Ginseng Berry Shows Promise for Diabetes
May 24, 2002 -- An extract from the ginseng berry may one day help diabetics with their two greatest challenges: blood sugar control and weight control.
"Since this berry contains agents that are effective against both obesity and diabetes, the ginseng fruit has enormous promise as a source of new drugs," says study director Chun-Su Yuan, MD, PhD, of the University of Chicago's Tang Center for Herbal Medicine Research, in a news release.
For years, doctors have been looking for newer and better treatments for obesity and diabetes. Often, the two conditions occur together. Diabetes is the seventh leading cause of death in the U.S. Type 2 diabetes, characterized by an inability to use the hormone insulin effectively (a phenomenon called insulin resistance), is the most common form, affecting nearly 6% of the population. And those numbers are rising, possibly due to rising obesity in the U.S.
In recent years, scientists have identified a substance in the popular supplement made from ginseng root that can help stabilize blood sugar levels in diabetics. Now, doctors have found that an extract from the berry of the ginseng plant is even more potent -- at least in animals.
The study is published in the June issue of Diabetes, a journal from the American Diabetes Association.
In the study, diabetic mice that were injected daily with ginseng berry extract had complete normalization of blood sugar levels, improved sensitivity to insulin, and lowered cholesterol levels.
The treatment also prompted dramatic weight loss in the animals, which were also obese. The mice lost more than 10% of their body weight in 12 days, while the diabetic mice who didn't get ginseng berry extract gained 5% more weight. The treated mice ate 15% less food and were 35% more active than the mice not receiving the ginseng berry extract.
The extract had no detectable effect on normal mice.
"We were stunned by how different the berry is from the root and by how effective it is in correcting the multiple ... abnormalities associated with diabetes," says Yuan.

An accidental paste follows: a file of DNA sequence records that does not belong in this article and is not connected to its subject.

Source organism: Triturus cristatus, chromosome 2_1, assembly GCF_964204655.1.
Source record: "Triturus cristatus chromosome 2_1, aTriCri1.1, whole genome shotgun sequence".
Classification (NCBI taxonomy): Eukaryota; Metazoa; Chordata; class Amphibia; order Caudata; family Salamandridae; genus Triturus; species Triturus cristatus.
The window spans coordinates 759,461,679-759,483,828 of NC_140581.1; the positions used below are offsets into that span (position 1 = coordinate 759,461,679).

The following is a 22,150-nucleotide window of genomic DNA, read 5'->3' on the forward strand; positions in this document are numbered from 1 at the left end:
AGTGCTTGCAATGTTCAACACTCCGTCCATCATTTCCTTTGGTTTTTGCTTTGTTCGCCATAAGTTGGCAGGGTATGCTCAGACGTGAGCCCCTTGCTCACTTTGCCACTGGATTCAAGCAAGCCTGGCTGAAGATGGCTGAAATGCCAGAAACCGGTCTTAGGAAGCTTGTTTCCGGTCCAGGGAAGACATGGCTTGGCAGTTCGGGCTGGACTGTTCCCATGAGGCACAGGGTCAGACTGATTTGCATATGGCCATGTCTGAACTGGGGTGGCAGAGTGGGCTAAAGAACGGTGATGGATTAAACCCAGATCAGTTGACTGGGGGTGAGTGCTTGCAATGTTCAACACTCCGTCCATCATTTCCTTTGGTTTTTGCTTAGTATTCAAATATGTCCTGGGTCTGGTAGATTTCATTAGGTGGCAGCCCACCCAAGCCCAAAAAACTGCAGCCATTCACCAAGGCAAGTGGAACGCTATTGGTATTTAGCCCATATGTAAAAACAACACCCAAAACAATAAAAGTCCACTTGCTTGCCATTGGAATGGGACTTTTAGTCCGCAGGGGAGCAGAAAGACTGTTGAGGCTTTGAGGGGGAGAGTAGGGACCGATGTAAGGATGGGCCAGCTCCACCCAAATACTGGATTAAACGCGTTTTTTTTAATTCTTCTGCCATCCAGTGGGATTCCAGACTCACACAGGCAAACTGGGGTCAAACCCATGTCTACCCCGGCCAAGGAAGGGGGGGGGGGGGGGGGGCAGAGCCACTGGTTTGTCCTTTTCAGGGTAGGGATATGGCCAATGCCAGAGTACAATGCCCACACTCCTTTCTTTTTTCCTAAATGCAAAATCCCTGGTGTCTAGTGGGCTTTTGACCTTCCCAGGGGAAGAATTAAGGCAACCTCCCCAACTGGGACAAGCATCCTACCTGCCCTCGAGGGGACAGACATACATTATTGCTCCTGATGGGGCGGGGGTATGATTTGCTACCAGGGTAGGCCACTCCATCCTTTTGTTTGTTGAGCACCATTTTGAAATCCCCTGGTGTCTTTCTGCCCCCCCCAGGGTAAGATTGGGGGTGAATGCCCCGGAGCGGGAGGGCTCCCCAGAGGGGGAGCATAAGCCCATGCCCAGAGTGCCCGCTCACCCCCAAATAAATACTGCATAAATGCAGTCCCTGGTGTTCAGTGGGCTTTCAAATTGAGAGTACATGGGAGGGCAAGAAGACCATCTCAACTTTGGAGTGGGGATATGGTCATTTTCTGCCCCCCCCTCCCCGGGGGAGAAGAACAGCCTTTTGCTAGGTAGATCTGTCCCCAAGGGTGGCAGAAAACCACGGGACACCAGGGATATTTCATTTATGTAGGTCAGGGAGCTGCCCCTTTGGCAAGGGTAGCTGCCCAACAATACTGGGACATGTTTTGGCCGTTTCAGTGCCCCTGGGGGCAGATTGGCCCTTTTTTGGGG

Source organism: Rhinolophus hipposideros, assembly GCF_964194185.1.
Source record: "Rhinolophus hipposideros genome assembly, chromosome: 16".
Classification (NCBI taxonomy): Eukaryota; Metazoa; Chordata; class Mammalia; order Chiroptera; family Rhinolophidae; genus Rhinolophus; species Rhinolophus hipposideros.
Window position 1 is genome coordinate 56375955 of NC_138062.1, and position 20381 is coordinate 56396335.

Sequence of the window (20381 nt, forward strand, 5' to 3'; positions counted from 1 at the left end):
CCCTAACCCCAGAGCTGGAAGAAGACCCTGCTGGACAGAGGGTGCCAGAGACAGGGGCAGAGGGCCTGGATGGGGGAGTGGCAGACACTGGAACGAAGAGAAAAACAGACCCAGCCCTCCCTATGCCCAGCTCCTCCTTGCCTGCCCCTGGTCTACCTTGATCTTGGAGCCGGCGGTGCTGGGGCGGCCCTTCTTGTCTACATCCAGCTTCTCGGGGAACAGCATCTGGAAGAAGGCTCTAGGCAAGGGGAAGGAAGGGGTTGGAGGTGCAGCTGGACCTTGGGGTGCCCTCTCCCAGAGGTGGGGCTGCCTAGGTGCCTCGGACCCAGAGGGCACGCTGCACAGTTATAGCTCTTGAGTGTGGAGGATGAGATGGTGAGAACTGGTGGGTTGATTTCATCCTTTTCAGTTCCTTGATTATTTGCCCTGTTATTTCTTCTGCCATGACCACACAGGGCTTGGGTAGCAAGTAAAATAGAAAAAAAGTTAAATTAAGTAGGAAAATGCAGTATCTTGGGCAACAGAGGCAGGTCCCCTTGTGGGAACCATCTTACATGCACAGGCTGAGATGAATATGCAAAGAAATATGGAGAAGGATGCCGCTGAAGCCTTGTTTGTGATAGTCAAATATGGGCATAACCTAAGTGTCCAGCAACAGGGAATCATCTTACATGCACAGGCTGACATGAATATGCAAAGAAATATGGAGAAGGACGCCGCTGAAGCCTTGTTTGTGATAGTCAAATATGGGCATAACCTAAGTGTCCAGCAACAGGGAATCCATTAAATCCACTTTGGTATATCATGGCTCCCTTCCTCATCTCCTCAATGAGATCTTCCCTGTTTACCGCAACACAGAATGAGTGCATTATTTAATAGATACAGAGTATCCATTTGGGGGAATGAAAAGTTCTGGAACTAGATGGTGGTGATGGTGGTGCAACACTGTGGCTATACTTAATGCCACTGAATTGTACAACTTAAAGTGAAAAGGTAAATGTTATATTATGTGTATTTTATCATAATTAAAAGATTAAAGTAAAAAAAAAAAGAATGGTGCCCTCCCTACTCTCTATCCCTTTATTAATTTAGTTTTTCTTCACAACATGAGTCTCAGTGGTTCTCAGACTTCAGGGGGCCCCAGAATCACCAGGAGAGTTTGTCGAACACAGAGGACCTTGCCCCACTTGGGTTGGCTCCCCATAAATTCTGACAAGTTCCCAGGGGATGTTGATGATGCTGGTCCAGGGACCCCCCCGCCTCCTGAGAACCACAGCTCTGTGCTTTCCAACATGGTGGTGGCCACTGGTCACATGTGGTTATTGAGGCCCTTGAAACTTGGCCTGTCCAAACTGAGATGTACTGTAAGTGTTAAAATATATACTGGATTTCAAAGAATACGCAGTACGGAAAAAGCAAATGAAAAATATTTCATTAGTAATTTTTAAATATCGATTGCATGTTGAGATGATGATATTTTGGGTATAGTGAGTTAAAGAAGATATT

Yuan tells WebMD that a particular component of ginseng, known as ginsenoside Re, may be responsible for its potent antidiabetic effect. The substance is concentrated in the berry and is scarce in the root. He is also working to isolate an unidentified component of the extract that he believes is linked to the dramatic weight loss.
"What we can say at this point is that the research is promising," he tells WebMD. "But we don't yet know if this will work in humans. That is the next step."
Many diabetes treatments showing promise in animals have proven disappointing in humans, says ginseng researcher Vladimir Vuksan, PhD. He is associate director of the Risk Factor Modification Center at St. Michael's Hospital in Toronto.
In a study reported two years ago, Vuksan and colleagues found that diabetic patients who took a ginseng supplement made from American-grown root had moderate reductions in blood glucose following meals.
He is still studying ginseng, but he does not recommend that diabetics take currently available ginseng root supplements. That is because there is no way of knowing the composition of the ginseng from product to product, or where it was grown.
"Standardization from product to product is a huge problem, and manufacturers don't list where the ginseng comes from," he tells WebMD. "Ginseng is grown all over the world, but our studies showed this benefit [only with] American ginseng. Some of the ginsengs we have looked at actually raise blood sugar levels, and that would obviously not be good for a diabetic."